2. avatar Clark45 says:

      The gauge of the shotgun is the number of balls that size to make up one pound, right? 12 gauge makes 12 slugs out of a pound, 20 gauge makes 20. So a .12 gauge shot gun would require more than 8 pounds of lead to make a single slug! Now that mutha will have some kick!

  11. avatar TruthTellers says:

    Price is going to be a factor here with the single shot rifles. H&R/NEF and Rossi priced theirs around $150-$250 and Thompson Center something around $800. For $250 or less, you can’t beat a good single shot rifle, but going above that price is putting it up against budget bolt guns like the Savage Axis, Ruger American, Mossberg Patriot that are lighter, have faster follow up shots (hunting isn’t the focus when I mention this) and are generally very accurate for the money being spent.

    I can see why H&R was shut down because the competition from those bolt guns is very stiff, but Freedumb Group ain’t got a clue how to do anything other than destroy a brand and a company.

  12. avatar Montesa_VR says:

    If you go to Henry’s web site you can order a free catalog that features the new guns. They don’t go on the market until January.

  13. avatar jwtaylor says:

    Dibs on the single shot review.

    1. avatar Geoff PR says:

      You’re enjoying your reviewer job just a *little* to much, Jon… 🙂

  14. avatar Perry says:

    I spoke with over Mr. Imperato in 2008. I had a problem with one of their pump rifles. He personally called me at home at 8PM of the same day that I made the complaint – – he apologized for the problem and offered to send a replacement lever action (of higher grade and higher cost) to make it right. During that call, I recommended that he build a lever action 410 – – specifically, I said that I would buy three (one for each son). I guess I had better get the check book ready! Henry is a great company – – they make great products – – they deserve high praise. Mr. Imperato is a gentleman and a professional. Bravo!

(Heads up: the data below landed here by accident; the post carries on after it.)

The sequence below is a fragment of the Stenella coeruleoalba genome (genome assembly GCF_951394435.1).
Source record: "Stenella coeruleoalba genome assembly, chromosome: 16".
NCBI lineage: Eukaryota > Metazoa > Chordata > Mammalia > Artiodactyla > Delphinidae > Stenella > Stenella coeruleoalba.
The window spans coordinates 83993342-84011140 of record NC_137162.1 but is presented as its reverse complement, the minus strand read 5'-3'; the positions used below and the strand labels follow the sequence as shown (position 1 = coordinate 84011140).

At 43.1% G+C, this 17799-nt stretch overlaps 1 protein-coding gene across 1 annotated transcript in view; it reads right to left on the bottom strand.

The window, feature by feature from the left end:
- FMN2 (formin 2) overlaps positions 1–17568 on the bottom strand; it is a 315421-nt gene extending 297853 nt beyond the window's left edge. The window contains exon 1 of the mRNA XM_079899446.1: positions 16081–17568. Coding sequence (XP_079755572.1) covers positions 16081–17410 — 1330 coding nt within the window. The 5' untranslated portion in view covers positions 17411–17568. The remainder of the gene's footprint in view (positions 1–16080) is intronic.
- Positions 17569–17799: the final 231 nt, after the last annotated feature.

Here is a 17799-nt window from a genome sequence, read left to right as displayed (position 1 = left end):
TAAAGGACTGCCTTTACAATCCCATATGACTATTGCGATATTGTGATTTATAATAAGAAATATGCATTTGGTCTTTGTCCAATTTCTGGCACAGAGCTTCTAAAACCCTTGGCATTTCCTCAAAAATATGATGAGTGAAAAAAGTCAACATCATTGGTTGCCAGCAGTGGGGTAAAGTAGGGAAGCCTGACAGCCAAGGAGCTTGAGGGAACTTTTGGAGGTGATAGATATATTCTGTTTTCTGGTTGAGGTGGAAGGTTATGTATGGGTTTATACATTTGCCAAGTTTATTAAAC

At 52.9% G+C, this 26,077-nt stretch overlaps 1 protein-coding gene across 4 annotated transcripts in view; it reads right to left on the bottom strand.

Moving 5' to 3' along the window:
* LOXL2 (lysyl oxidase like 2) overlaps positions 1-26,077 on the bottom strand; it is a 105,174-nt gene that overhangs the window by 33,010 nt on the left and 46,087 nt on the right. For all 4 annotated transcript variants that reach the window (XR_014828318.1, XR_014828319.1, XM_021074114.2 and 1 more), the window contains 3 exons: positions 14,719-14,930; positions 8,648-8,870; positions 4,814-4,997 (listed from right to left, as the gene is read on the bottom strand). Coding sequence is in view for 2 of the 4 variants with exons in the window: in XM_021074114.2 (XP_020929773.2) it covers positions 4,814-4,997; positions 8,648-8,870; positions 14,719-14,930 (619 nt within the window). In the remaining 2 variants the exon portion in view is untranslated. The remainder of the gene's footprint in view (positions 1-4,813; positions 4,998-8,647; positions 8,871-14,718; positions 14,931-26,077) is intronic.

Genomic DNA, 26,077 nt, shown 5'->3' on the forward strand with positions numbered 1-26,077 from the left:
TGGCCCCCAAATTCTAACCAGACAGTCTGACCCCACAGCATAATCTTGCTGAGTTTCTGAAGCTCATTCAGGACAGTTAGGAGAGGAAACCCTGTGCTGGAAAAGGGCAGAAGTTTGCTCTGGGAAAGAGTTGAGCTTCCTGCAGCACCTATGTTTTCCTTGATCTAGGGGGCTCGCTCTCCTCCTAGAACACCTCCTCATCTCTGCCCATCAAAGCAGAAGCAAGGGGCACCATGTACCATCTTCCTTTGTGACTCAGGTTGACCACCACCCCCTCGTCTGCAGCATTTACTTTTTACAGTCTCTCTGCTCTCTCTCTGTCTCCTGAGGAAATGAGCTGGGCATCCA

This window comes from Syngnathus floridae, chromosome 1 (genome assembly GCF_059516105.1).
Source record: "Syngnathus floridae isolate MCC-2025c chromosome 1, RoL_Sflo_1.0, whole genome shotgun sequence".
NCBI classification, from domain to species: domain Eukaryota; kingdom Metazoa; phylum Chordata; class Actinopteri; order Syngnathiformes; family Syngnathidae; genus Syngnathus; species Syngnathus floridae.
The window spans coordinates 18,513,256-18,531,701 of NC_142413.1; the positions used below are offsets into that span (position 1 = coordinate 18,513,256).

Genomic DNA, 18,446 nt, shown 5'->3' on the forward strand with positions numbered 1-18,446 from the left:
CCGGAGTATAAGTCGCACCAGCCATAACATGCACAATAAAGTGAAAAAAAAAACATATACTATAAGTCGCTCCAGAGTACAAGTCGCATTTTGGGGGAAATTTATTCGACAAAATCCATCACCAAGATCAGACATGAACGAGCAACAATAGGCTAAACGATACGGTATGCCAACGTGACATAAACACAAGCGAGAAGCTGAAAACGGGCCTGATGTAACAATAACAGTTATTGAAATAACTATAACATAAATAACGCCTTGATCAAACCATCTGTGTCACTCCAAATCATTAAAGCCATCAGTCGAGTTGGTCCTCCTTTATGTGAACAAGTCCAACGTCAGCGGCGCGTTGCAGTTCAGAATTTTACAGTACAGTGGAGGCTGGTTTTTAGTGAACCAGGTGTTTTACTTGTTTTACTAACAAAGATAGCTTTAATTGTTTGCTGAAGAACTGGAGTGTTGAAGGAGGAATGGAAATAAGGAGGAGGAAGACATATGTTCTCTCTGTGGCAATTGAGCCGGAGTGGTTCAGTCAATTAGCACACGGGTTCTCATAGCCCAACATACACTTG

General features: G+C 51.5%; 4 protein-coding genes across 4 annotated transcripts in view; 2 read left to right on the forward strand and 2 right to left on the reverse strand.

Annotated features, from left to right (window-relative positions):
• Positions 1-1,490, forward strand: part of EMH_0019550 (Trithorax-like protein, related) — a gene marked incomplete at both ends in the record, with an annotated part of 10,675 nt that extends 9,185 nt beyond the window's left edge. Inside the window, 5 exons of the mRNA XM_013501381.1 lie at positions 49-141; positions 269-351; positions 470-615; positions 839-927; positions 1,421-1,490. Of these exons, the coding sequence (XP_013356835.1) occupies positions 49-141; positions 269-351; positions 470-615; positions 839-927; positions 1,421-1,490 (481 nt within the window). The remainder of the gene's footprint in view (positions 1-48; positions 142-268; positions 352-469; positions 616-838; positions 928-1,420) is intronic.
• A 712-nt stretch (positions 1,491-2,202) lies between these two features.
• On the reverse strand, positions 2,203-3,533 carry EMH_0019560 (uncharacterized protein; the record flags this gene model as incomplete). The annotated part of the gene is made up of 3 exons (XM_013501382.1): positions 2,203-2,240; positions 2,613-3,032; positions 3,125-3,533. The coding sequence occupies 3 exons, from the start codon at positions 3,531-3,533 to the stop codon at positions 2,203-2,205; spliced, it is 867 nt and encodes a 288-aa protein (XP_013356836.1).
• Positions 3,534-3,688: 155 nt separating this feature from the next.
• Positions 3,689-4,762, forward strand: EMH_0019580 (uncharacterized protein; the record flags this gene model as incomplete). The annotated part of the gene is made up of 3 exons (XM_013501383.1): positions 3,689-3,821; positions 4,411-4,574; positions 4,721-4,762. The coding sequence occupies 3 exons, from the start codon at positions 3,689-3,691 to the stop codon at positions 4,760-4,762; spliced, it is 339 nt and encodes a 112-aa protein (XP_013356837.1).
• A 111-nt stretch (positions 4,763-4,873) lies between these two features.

15. avatar zaphod says:

    Their FIRST non-lever action rifle?

    They have pumps, bolts, and semi-automatics; and have for a while.

    If it’s a gun, a firearm, AND a rifle, but in 22LR; even at TTAG it doesn’t count?

  16. avatar Rem870 says:

    The single shot shotgun would be interesting but I don’t think that I want one.

  17. avatar BC says:

    I think they need to look at The H&R section on graybeardoutdoors boards to get a feel for what consumers want in a singleshot rifle.

  18. avatar jstert says:

    how about single shot chassis with barrel options, including pistol caliber?

  19. avatar Hoff says:

    Technically, isn’t it correctly referred to as a .410 “bore” rather than a .410 “gauge”? Were it measured as a gauge, as are its larger stablemates, wouldn’t a diameter of.410″ be about a 30 gauge? No big. I’d love to have one anyway. You guys are great! BTW, my father, mother, uncle, cousins, brother and I all worked for Herters in Waseca, MN many, many, years ago.

  20. avatar Cal says:

    Those single shots look pretty good to me. A decent quality .308 with a 22″ barrel, measuring under 40 “, weighing around 7lbs, and with the option of using irons… To me that is a pretty darn practical hunting\ trapline rifle, those are numbers worth packing around shells in your pocket for.

  21. avatar James rye says:

    Thanks Henry for responding to my email why don’t you do what you say you do?

  22. avatar Wally1 says:

    I am anticipating a single shot .308. Will probably buy one. I hope the quality is the same as other henry rifles. Price compared to a Ruger #1 is great. Hope they shoot as well.